I have a really hard time watching TV shows where I hate all the main characters. I even skipped half a season of Breaking Bad because everyone on it was being so awful. For some reason, though, while the characters on Succession are all hate-able or at least deeply aggravating (get out of there, Cousin Greg!), the show is perfection. The show follows the Roy family, the wildly wealthy owners of a media conglomerate, who all have a love-hate relationship with each other. The siblings and their seemingly all-powerful father vie for control of the business, elbowing each other out of the way for both power and some true affection. They are dirty and dastardly, but also absolutely fun to watch. If your own family starts to irritate you over the holidays, just escape into the world of Succession and once you see how dysfunctional that family is, you’ll undoubtedly start feeling a lot better about your own.—M.L.
I fell in love with this show’s first season with its gritty backdrop of New York in the ‘80s. I had watched Paris is Burning as a teenager and been struck by the lives of the glamorous folks striking a pose on the city’s dance floors. While I wasn’t old enough to witness the balls first hand, Pose offers a glimpse of what it might have been like and it is truly something to behold. Season two finds my favorite divas back on the dance floor with Madonna’s take on ballroom culture, the hit “Vogue” dominating the charts—and, yes, there’s a good chance that song will be stuck in your head for weeks to come. This season, Blanca, Angel, Elektra, Ricky and Damon aren’t just facing stiff competition from each other, they are experiencing even more of what it means to be a trans woman or gay man of color in a world that isn’t always accepting of them. The realities of AIDS and discrimination and hate crimes all rear their ugly heads this season. While the residents of House Evangelista are a tough bunch, and Pray Tell (the absolutely incredible Billy Porter) is determinedly hardy, it’s a lot for even the most fabulous person to handle. Yet even in the face of death and despair and declining T cells, the women and men of Pose face each challenge with dignity and poise and a fierceness that I only wish I possessed. There are a lot of arguments on the internet about whether the so-called Golden Age of Television is coming or going, but who has time to get into online debates when there are episodes of Pose to binge?—M.L.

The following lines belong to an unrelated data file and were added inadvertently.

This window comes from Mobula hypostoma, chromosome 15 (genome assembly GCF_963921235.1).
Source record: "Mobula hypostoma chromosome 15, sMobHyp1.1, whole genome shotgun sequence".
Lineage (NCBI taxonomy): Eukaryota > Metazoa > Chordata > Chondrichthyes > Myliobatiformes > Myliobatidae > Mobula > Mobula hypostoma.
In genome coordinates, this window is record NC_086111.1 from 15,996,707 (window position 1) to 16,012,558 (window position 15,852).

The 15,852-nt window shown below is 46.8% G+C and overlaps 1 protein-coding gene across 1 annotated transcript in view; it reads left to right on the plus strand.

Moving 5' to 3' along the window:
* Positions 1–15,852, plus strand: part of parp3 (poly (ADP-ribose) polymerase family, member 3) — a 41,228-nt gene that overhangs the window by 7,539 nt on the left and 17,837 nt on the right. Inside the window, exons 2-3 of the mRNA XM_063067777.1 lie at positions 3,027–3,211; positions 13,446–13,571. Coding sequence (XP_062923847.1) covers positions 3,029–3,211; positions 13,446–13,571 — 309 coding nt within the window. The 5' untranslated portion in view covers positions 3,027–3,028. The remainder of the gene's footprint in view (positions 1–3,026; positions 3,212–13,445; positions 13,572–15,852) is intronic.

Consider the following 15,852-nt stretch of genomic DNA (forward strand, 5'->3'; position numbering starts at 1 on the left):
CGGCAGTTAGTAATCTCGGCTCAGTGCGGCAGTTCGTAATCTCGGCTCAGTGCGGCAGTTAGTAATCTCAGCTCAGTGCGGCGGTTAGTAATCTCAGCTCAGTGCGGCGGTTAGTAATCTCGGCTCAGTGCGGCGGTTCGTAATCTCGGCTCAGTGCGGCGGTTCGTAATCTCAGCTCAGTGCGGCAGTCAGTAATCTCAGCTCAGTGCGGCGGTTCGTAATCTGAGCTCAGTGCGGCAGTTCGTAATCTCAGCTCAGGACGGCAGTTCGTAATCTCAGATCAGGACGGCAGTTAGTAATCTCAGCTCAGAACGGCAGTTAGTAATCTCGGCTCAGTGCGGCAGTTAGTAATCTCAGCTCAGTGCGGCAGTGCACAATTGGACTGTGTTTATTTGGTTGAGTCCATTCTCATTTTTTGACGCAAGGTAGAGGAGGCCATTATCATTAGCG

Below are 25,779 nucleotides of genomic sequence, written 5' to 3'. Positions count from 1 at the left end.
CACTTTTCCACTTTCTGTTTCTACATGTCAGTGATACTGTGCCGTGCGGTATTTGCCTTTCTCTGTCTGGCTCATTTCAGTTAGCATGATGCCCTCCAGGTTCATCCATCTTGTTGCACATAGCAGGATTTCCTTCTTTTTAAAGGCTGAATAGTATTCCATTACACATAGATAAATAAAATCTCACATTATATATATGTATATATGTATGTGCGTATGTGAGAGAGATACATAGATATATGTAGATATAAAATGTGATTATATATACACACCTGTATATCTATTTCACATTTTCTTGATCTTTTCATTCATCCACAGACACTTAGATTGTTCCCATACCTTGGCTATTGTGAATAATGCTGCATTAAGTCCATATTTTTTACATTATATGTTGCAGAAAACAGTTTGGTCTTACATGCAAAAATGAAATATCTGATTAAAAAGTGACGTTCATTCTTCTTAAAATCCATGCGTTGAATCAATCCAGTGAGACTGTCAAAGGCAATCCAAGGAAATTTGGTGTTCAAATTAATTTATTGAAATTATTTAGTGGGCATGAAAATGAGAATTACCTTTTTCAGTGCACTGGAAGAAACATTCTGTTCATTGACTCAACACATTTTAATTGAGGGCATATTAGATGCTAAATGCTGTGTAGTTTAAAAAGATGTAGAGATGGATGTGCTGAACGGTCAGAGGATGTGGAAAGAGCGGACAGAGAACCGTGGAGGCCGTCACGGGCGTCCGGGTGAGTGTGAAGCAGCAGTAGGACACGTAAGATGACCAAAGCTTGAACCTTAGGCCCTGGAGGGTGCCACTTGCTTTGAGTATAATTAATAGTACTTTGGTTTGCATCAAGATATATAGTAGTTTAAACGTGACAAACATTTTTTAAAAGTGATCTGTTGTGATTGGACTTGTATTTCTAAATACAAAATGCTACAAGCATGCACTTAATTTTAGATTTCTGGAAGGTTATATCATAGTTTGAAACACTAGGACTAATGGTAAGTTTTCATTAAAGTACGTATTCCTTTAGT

Veronica Mars, Hulu
They say you can’t go home again, but you can watch your favorite teenage TV detective as she does just that. I spent years watching Veronica Mars (Kristen Bell) fight crime in Neptune and rooting for her to choose Logan over Piz (I mean, was there any competition??) so it was exciting to see her back in her town, back dating Logan (Jason Dohring), and once again working alongside her father as a private investigator. However, this wasn’t exactly the show I binge-watched in college. Well, it is, but Veronica’s older and wiser and uses a lot more bad language thanks to the move to Hulu. In the mini-series reboot, the fourth season finds Neptune being rocked by series of brutal bombings and Veronica and her dad, Keith (Enrico Colantoni) are trying to crack the case alongside a familiar cast of characters. But there’s an undercurrent of darkness, sex, swearing, and violence, that wasn’t in the show I remember watching. Despite that increased edginess, it’s still the same show with the same witty banter, engaging mysteries, pithy bon mots, and easy chemistry between the stars. While the end result is divisive (I have mixed feelings about it), you won’t know which side of the debate you land on unless you watch. And it’s the perfect length for a long holiday binge watch.—M.L.
The Great Hack, Netflix
You may not need any more reasons to hate on Mark Zuckerberg and his propaganda machine. But The Great Hack is really worth another two hours of your time on the subject of Facebook, election interference and your privacy. The documentary delves into the Cambridge Analytica scandal, a story I barely paid attention to in the perfect storm of Trump’s win. Ahead of 2020, though, it’s the perfect time to revisit how social media influenced the electorate. The film traces how Cambridge Analytica’s misdeeds were first exposed, and how its founder helped spread that “Lock her up!” meme, as well as influence other elections and the Brexit vote, too. The real villain, though, is Facebook, and its failure to protect its users’ privacy and data. You’ll be tempted to disable your account after watching it, if you haven’t already.—Nicole Davis